stripes, the arrangement of the top-marks and light signals.
There are several tricks you can use to
remember their characteristic
Perhaps the easiest to remember and the most important is the flashing
sequence, at night it will be the only one visible.
If you think of the diagram above in term of a clock face, north is at
o'clock, east at 3, south at 6 and west at 9.
The east cardinal (at
o'clock) flashes in groups of 3 separated with a blackout.
The southerly flashes in groups of 6, the west cardinal flashes in
groups of 9
while the northerly mark flashes continuously.
The speed of the flashing can be either (Q) quick, or (VQ) fast
will be indicated on your chart..
A (Q) flashing light has 50/60 flashes per minute while a (VQ) light
100/120 flashes per minute.
They all flash a white light.
day the cardinals can be identified by the arrangement of the black and
stripes and the black, cone shaped top-marks.
The arrangement of cones at the top is an indication of the black
stripes) position on the buoy.
The north cardinal has both cones pointing up and the black stripe is
The south cardinal has both cones pointing down and the black stripe is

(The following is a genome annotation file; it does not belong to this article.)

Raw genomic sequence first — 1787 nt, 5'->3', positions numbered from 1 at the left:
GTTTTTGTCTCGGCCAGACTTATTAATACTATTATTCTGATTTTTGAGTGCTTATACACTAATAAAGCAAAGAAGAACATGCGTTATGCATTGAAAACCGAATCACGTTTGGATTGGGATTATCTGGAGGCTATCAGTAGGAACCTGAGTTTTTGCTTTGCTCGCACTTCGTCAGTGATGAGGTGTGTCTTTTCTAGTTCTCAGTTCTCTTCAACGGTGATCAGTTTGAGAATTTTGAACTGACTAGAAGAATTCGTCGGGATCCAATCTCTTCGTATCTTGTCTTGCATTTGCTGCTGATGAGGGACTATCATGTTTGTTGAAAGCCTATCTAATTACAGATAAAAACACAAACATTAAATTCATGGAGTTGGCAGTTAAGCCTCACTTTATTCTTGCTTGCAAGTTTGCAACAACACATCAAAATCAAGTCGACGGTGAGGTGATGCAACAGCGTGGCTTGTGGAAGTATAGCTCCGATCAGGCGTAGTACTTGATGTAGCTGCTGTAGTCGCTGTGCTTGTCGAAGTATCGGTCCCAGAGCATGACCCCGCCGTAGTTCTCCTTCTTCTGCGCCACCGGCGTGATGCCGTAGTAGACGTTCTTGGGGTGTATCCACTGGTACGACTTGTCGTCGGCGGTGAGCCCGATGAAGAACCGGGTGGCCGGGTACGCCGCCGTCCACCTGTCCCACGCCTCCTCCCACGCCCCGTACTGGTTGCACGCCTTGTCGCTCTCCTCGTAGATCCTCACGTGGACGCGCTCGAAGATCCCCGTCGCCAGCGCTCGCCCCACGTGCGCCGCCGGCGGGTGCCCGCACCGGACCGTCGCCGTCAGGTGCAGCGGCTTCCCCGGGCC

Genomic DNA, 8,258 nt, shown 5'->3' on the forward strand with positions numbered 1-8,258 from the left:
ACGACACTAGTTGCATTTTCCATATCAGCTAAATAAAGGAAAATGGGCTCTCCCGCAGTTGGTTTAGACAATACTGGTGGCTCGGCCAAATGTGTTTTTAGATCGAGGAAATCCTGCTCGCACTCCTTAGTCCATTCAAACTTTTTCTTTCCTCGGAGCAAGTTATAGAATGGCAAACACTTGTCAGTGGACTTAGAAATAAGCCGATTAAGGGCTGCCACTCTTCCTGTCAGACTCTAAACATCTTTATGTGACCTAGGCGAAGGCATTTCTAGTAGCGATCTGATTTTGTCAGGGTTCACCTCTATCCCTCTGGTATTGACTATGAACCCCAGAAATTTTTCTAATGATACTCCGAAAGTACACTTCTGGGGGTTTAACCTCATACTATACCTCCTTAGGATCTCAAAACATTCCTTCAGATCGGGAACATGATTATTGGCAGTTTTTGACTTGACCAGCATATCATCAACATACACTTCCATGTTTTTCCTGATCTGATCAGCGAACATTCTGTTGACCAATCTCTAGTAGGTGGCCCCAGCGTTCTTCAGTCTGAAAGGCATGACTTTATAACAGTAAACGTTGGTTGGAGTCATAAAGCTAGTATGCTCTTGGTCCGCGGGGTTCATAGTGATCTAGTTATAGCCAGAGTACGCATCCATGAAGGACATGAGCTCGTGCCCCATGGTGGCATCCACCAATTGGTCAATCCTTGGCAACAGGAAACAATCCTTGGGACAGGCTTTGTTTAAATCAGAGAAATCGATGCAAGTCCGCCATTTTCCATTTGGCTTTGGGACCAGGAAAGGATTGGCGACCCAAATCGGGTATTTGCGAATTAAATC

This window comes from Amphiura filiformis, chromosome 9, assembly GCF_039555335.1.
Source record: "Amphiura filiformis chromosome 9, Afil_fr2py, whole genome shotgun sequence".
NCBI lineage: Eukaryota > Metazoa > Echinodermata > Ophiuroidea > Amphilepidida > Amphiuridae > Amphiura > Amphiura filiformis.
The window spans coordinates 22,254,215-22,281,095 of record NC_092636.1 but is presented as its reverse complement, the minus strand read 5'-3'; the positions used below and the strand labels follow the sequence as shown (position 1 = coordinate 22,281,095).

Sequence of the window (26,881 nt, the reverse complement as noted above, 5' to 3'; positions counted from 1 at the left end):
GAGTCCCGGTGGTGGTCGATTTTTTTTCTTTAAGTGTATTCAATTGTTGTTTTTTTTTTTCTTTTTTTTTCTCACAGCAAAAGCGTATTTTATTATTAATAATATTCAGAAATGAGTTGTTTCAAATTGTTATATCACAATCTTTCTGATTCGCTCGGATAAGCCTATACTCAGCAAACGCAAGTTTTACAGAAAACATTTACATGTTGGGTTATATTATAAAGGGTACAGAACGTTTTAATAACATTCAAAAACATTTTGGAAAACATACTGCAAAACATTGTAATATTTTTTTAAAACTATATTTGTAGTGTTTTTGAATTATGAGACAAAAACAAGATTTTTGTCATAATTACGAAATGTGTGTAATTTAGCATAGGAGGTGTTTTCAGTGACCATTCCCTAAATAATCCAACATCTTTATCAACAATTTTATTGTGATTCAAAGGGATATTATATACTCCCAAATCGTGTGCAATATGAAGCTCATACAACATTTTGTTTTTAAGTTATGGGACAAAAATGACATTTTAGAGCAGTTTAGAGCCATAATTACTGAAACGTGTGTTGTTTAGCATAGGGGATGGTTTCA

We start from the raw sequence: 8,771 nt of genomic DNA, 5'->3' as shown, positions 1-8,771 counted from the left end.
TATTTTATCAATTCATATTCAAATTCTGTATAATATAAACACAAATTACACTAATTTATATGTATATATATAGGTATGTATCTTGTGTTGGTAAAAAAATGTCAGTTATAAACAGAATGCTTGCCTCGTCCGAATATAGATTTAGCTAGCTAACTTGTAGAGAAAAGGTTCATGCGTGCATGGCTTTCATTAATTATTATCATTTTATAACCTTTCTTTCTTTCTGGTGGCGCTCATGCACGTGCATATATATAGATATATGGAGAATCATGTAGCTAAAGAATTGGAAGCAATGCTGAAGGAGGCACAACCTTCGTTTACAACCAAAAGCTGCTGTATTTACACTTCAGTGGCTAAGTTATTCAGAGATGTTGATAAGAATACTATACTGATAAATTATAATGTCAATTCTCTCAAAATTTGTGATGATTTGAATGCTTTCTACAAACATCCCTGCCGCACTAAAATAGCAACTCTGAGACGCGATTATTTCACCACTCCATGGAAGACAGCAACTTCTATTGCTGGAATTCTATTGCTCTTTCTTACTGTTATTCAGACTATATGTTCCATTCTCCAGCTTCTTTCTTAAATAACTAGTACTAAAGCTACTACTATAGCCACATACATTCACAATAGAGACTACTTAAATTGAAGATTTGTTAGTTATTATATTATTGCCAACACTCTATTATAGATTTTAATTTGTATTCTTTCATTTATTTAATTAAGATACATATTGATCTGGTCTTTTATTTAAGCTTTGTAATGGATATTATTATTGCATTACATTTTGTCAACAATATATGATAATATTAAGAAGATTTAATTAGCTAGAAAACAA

The westerly mark has the cones pointing towards each other so it
have a narrow waist (waisted woman of the west has a black belt).
And there is a black stripe across the middle of the mark.
The east is opposite with the cones pointing away from each other and
stripes are at the top and bottom.
It is reasonable easy to remember the different cone shapes, however it
worth the effort to remember the color codes as these are much easier
distinguish at a distance.
marks Isolated danger marks are also common across both IALA
They indicate that there is a hazard directly below the mark, such as a
These are usually isolated dangers around which the water is safe to
They are easy to identify with their horizontal black and red stripes.
The top-marks are two black spheres one above the other.
They also have a white flashing light signal but in groups of 2, Fl(2)
black out between.
The safe water mark is
the only one
with vertical stripes.
The stripes are red and